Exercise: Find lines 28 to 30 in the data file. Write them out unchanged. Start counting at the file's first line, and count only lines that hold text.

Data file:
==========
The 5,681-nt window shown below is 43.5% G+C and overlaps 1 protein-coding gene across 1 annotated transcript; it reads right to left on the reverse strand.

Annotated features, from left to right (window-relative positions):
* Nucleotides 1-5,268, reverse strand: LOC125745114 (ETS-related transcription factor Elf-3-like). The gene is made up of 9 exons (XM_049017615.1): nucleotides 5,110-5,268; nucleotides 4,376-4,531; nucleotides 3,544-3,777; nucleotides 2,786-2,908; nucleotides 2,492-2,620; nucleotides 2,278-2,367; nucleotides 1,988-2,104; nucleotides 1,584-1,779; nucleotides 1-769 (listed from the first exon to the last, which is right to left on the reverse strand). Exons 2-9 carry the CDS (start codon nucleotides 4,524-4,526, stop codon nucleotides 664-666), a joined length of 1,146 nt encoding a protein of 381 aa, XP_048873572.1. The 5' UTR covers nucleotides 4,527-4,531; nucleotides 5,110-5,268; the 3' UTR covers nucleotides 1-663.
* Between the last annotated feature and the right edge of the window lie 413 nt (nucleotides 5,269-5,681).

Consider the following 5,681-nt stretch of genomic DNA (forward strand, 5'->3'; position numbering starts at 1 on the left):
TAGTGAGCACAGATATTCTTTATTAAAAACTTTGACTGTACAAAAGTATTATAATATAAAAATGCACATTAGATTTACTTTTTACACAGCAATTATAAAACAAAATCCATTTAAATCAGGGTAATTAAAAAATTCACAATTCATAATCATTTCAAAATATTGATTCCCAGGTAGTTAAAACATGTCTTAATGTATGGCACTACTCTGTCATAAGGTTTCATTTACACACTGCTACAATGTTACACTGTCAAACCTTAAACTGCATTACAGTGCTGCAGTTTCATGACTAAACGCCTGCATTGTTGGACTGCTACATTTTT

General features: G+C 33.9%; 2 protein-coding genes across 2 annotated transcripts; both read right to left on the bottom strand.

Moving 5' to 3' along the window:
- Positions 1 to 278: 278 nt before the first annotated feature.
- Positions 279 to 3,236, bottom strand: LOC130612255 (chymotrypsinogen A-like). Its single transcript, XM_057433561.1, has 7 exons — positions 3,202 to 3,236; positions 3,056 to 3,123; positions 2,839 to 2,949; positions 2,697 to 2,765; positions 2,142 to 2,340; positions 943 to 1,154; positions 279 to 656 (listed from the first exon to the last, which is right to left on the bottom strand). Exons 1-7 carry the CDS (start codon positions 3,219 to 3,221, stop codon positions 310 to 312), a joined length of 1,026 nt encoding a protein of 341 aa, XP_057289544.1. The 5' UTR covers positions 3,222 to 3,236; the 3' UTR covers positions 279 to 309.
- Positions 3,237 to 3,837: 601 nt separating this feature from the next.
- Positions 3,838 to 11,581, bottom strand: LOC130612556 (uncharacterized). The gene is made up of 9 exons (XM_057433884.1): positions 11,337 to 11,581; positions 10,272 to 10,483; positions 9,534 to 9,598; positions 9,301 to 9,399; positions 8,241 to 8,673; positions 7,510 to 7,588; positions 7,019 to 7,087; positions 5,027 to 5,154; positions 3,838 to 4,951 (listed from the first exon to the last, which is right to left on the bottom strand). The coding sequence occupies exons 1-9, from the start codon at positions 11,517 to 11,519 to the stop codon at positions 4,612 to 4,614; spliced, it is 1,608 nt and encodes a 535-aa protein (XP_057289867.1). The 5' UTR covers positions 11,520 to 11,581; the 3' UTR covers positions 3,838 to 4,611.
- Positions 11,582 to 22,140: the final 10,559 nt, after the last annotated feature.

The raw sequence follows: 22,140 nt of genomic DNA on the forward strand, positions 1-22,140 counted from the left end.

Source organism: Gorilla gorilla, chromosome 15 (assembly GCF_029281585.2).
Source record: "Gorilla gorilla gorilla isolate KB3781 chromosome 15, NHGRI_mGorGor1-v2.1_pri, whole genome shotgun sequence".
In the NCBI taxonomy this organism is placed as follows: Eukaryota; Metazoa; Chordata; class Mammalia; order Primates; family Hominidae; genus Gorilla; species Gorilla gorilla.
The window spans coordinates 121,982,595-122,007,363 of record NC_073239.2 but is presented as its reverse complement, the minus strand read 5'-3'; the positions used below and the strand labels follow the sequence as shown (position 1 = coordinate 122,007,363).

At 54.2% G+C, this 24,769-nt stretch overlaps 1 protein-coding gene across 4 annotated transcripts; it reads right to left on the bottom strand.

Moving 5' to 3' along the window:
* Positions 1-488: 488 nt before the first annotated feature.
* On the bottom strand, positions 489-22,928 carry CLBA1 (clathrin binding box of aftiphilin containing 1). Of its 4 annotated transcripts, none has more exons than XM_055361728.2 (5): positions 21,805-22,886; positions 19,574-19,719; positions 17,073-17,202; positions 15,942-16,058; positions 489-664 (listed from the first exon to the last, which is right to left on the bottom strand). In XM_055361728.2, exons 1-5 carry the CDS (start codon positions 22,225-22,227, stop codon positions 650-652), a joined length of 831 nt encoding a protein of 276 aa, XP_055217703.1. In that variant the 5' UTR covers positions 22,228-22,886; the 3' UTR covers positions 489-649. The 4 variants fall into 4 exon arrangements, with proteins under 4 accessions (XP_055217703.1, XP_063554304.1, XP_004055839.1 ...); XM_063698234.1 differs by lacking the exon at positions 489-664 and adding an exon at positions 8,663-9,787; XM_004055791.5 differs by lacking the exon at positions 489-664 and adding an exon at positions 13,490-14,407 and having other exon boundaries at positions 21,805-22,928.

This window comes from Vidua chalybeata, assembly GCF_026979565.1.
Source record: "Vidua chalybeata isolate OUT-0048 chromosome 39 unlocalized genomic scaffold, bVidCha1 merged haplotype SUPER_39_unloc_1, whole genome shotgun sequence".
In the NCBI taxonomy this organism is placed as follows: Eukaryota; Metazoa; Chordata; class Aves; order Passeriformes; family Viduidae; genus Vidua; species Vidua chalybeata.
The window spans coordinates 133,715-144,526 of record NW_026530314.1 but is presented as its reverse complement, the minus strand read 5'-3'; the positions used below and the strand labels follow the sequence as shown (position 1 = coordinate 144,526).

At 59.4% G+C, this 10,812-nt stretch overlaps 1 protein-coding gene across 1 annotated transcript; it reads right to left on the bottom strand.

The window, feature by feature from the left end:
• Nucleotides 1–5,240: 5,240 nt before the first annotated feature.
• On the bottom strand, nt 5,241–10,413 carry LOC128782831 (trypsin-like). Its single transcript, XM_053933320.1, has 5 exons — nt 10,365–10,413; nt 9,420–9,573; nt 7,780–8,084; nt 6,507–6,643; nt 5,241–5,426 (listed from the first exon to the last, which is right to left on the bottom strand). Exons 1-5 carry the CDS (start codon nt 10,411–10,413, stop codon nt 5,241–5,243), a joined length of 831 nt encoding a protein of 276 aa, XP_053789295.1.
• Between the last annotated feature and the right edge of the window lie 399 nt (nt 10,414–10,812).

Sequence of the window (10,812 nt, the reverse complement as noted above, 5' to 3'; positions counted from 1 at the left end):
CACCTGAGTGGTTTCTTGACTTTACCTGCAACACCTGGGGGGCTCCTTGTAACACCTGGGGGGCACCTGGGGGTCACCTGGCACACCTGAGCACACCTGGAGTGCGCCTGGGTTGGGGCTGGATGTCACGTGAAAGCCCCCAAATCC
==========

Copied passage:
The window, feature by feature from the left end:
• Nucleotides 1–5,240: 5,240 nt before the first annotated feature.
• On the bottom strand, nt 5,241–10,413 carry LOC128782831 (trypsin-like). Its single transcript, XM_053933320.1, has 5 exons — nt 10,365–10,413; nt 9,420–9,573; nt 7,780–8,084; nt 6,507–6,643; nt 5,241–5,426 (listed from the first exon to the last, which is right to left on the bottom strand). Exons 1-5 carry the CDS (start codon nt 10,411–10,413, stop codon nt 5,241–5,243), a joined length of 831 nt encoding a protein of 276 aa, XP_053789295.1.